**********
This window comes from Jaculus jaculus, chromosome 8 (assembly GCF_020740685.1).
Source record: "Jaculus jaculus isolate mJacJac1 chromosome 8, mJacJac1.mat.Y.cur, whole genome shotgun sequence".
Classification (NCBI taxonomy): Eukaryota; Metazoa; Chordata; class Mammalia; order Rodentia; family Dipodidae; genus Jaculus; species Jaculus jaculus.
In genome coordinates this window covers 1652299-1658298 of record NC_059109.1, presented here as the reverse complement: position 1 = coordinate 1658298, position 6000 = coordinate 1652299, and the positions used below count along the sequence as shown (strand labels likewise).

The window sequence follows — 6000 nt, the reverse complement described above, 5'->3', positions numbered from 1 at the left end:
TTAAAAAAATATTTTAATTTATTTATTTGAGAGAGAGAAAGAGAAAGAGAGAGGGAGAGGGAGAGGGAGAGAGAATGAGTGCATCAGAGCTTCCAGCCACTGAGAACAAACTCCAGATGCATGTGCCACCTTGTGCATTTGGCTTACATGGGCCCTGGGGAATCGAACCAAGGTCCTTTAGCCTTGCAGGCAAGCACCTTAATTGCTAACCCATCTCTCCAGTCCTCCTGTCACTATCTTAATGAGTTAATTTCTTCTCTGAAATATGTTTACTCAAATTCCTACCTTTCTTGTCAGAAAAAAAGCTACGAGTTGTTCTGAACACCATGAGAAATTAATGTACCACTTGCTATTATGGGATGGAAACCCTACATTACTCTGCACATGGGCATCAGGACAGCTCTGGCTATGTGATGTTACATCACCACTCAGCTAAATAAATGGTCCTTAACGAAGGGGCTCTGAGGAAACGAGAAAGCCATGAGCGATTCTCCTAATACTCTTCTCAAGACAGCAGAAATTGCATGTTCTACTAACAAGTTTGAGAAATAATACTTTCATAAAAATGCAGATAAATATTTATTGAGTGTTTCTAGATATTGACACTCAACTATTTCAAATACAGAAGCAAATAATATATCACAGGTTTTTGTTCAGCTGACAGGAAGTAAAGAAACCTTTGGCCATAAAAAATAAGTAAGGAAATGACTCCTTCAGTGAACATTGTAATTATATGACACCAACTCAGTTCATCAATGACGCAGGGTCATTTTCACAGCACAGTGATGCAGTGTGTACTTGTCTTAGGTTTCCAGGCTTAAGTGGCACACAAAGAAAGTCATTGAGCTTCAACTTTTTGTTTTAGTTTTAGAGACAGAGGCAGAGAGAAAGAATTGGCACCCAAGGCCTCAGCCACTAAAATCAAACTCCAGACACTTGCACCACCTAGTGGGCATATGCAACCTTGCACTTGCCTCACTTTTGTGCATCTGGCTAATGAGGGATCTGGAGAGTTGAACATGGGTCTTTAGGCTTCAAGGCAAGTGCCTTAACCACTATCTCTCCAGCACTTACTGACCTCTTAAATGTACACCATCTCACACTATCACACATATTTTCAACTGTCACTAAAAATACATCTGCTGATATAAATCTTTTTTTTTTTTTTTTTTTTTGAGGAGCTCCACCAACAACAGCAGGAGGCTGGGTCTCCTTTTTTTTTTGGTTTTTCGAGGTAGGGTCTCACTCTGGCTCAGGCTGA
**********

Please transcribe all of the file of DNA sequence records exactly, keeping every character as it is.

This window comes from Jaculus jaculus, chromosome 8 (assembly GCF_020740685.1).
Source record: "Jaculus jaculus isolate mJacJac1 chromosome 8, mJacJac1.mat.Y.cur, whole genome shotgun sequence".
Classification (NCBI taxonomy): Eukaryota; Metazoa; Chordata; class Mammalia; order Rodentia; family Dipodidae; genus Jaculus; species Jaculus jaculus.
In genome coordinates this window covers 1652299-1658298 of record NC_059109.1, presented here as the reverse complement: position 1 = coordinate 1658298, position 6000 = coordinate 1652299, and the positions used below count along the sequence as shown (strand labels likewise).

The window sequence follows — 6000 nt, the reverse complement described above, 5'->3', positions numbered from 1 at the left end:
TTAAAAAAATATTTTAATTTATTTATTTGAGAGAGAGAAAGAGAAAGAGAGAGGGAGAGGGAGAGGGAGAGAGAATGAGTGCATCAGAGCTTCCAGCCACTGAGAACAAACTCCAGATGCATGTGCCACCTTGTGCATTTGGCTTACATGGGCCCTGGGGAATCGAACCAAGGTCCTTTAGCCTTGCAGGCAAGCACCTTAATTGCTAACCCATCTCTCCAGTCCTCCTGTCACTATCTTAATGAGTTAATTTCTTCTCTGAAATATGTTTACTCAAATTCCTACCTTTCTTGTCAGAAAAAAAGCTACGAGTTGTTCTGAACACCATGAGAAATTAATGTACCACTTGCTATTATGGGATGGAAACCCTACATTACTCTGCACATGGGCATCAGGACAGCTCTGGCTATGTGATGTTACATCACCACTCAGCTAAATAAATGGTCCTTAACGAAGGGGCTCTGAGGAAACGAGAAAGCCATGAGCGATTCTCCTAATACTCTTCTCAAGACAGCAGAAATTGCATGTTCTACTAACAAGTTTGAGAAATAATACTTTCATAAAAATGCAGATAAATATTTATTGAGTGTTTCTAGATATTGACACTCAACTATTTCAAATACAGAAGCAAATAATATATCACAGGTTTTTGTTCAGCTGACAGGAAGTAAAGAAACCTTTGGCCATAAAAAATAAGTAAGGAAATGACTCCTTCAGTGAACATTGTAATTATATGACACCAACTCAGTTCATCAATGACGCAGGGTCATTTTCACAGCACAGTGATGCAGTGTGTACTTGTCTTAGGTTTCCAGGCTTAAGTGGCACACAAAGAAAGTCATTGAGCTTCAACTTTTTGTTTTAGTTTTAGAGACAGAGGCAGAGAGAAAGAATTGGCACCCAAGGCCTCAGCCACTAAAATCAAACTCCAGACACTTGCACCACCTAGTGGGCATATGCAACCTTGCACTTGCCTCACTTTTGTGCATCTGGCTAATGAGGGATCTGGAGAGTTGAACATGGGTCTTTAGGCTTCAAGGCAAGTGCCTTAACCACTATCTCTCCAGCACTTACTGACCTCTTAAATGTACACCATCTCACACTATCACACATATTTTCAACTGTCACTAAAAATACATCTGCTGATATAAATCTTTTTTTTTTTTTTTTTTTTTGAGGAGCTCCACCAACAACAGCAGGAGGCTGGGTCTCCTTTTTTTTTTGGTTTTTCGAGGTAGGGTCTCACTCTGGCTCAGGCTGA